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action Adams affairs alliance allies American government American minister April arms army authority belligerency Britain British Cadiz captain-general Carlists ceded cession citizens claims colonies Cong Congress consuls Cortes Cuban December declared decree demand despatch Dupuy de Lome England Europe expedition February February 24 Fish force Foreign Relations France French friendly governor Havana Holy Alliance hostilities Ibid independence Indians instructions insurgents insurrection interests island of Cuba January Jefferson King later Louisiana Madison Madrid Majesty March ment military Mississippi Monroe Napoleon nation negotiation neutrality November November 13 November 26 October officers Orleans OSTEND MANIFESTO Papers party peace Pensacola Pinckney political ports possession present President proposed provinces Puerto Rico question received reply river secretary Sefior Senate Senor sent Sess ship Sickles South Spain Spaniards Spanish government Spanish minister Talleyrand telegram territory tion treaty United vessels views Virginius Washington West Florida Woodford
Page 586 - That the United States hereby disclaims any disposition or intention to exercise sovereignty, jurisdiction, or control over said island except for the pacification thereof, and asserts its determination when that is accomplished to leave the government and control of the island to its people.
Page 202 - In the discussions to which this interest has given rise, and in the arrangements by which they may terminate, the occasion has been judged proper for asserting as a principle in which the rights, and interests of the United States are involved, that the American continents, by the free and independent condition which they have assumed and maintain, are henceforth not to be considered as subjects for future colonization by any European powers.
Page 193 - One nation, most of all, could disturb us in this pursuit; she now offers to lead, aid, and accompany us in it. By acceding to her proposition, we detach her from the bands, bring her mighty weight into the scale of free government, and emancipate a continent at one stroke, which might otherwise linger long in doubt and difficulty.
Page 48 - The day that France takes possession of New Orleans, fixes the sentence which is to restrain her forever within her low-water mark. It seals the union of two nations, who, in conjunction, can maintain exclusive possession of the ocean. From that moment we must marry ourselves to the British fleet and nation.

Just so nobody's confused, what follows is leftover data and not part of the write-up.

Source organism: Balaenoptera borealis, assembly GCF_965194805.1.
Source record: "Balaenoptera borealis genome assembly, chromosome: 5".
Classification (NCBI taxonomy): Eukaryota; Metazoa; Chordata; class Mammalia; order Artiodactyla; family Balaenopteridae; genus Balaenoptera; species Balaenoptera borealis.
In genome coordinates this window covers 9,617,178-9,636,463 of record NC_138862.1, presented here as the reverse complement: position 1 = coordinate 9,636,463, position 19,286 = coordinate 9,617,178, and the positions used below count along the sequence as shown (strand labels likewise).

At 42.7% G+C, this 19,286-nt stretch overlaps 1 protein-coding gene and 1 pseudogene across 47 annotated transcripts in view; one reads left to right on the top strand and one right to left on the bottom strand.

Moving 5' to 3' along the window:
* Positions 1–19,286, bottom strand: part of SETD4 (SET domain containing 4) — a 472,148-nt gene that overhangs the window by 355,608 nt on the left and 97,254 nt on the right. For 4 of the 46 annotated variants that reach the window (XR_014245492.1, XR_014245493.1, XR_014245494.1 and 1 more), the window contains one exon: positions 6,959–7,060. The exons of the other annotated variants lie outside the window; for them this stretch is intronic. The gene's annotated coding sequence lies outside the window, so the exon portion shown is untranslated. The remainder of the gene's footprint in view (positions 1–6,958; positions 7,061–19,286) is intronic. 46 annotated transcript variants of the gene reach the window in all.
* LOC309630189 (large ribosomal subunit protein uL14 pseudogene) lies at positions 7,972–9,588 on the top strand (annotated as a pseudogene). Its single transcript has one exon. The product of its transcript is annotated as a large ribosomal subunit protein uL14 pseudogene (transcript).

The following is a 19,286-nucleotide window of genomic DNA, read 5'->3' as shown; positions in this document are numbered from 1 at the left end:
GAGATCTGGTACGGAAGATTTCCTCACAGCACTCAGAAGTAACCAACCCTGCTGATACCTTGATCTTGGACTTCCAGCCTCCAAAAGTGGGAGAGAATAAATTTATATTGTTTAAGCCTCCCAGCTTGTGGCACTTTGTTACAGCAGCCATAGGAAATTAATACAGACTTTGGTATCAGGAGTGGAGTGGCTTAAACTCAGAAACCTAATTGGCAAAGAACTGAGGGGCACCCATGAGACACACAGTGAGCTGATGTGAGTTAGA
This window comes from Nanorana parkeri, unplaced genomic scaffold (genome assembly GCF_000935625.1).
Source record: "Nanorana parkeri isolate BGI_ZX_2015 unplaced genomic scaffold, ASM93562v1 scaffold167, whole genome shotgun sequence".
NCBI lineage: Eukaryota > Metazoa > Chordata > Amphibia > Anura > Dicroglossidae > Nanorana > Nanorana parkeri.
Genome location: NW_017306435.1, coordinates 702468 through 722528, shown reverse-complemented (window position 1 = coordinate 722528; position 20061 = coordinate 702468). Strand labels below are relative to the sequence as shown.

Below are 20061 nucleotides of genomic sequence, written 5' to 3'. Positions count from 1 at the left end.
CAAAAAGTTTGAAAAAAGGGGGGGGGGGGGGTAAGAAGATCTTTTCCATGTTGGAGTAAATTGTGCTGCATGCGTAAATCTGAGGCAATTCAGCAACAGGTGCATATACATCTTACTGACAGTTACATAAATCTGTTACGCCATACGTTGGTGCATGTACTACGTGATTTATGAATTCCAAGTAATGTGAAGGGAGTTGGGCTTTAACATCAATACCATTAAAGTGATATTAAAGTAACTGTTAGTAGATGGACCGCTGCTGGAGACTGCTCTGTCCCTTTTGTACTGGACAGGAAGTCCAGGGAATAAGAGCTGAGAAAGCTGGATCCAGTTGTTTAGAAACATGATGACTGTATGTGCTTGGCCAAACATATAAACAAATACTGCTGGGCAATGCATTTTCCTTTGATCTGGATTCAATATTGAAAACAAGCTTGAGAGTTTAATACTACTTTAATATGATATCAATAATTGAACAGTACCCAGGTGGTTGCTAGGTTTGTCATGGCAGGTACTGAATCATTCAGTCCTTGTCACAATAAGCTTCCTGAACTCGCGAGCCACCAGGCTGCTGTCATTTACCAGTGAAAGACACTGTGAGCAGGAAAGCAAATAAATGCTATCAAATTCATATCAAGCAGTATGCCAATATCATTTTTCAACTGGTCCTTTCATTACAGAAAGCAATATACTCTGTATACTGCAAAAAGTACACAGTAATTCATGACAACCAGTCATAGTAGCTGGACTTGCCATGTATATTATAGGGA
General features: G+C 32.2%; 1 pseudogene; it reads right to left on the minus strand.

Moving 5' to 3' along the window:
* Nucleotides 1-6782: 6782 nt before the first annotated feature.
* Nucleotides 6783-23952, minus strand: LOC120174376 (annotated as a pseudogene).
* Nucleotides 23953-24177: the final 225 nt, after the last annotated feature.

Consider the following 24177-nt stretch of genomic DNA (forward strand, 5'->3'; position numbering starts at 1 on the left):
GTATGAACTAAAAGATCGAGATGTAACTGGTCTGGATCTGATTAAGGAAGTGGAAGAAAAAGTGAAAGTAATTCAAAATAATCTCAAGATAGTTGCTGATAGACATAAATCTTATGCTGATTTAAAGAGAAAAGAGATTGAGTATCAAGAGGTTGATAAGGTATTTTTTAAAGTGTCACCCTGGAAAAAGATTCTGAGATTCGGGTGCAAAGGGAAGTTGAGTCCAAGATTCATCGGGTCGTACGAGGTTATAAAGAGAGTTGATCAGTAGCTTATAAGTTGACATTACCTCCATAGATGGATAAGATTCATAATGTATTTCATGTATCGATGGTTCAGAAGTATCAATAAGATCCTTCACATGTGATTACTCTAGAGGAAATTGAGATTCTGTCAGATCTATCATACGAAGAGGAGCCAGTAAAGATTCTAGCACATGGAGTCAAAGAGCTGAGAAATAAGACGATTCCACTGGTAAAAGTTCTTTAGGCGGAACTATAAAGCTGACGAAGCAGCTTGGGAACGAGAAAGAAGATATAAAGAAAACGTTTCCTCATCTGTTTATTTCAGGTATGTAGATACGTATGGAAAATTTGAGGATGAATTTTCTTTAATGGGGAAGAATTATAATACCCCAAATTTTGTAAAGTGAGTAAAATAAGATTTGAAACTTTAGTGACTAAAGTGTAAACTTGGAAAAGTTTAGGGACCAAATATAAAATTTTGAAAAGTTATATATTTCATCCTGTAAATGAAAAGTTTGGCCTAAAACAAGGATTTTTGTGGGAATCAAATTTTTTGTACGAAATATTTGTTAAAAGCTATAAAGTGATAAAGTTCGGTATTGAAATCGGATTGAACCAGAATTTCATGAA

Page 192 - America, North and South, has a set of interests distinct from those of Europe, and particularly her own. She should therefore have a system of her own, separate and apart from that of Europe. While the last is laboring to become the •domicile of despotism, our endeavor should surely be, to make our hemisphere that of freedom.
Page 192 - Our first and fundamental maxim should be, never to entangle ourselves in the broils of Europe. Our second — never to suffer Europe to intermeddle with cis-Atlantic affairs.
Page 484 - ... has become manifest and it is demonstrated that her sovereignty is extinct in Cuba for all purposes of its rightful existence, and when a hopeless struggle for its reestablishment has degenerated into a strife which means nothing more than the useless sacrifice of human life and the utter destruction of the very subject-matter of the conflict, a situation will be presented in which our obligations to the sovereignty of Spain will be superseded by higher obligations, which we can hardly hesitate...
Page 584 - ... existed for more than three years in the island of Cuba, so near our own borders, have shocked the moral sense of the people of the United States, have been a disgrace to Christian civilization, culminating, as they have, in the destruction of a United States battle-ship, with two hundred and sixty-six1 of its officers and crew, while on a friendly visit in the harbor of Havana...
Page 357 - States in respect of these claims, they have arrived, individually and collectively, at the conclusion that these claims do not constitute, upon the principles of international law applicable to such cases, good foundation for an award of compensation or computation of damages between nations...
Page 155 - We surely cannot deny to any nation that right whereon our own government is founded, that every one may govern itself according to whatever form it pleases, and change these forms at its own will ; and that it may transact its business with foreign nations through whatever organ it thinks proper, whether King, Convention, Assembly, Committee, President, or anything else it may choose. The will of the nation is the only thing essential to be regarded.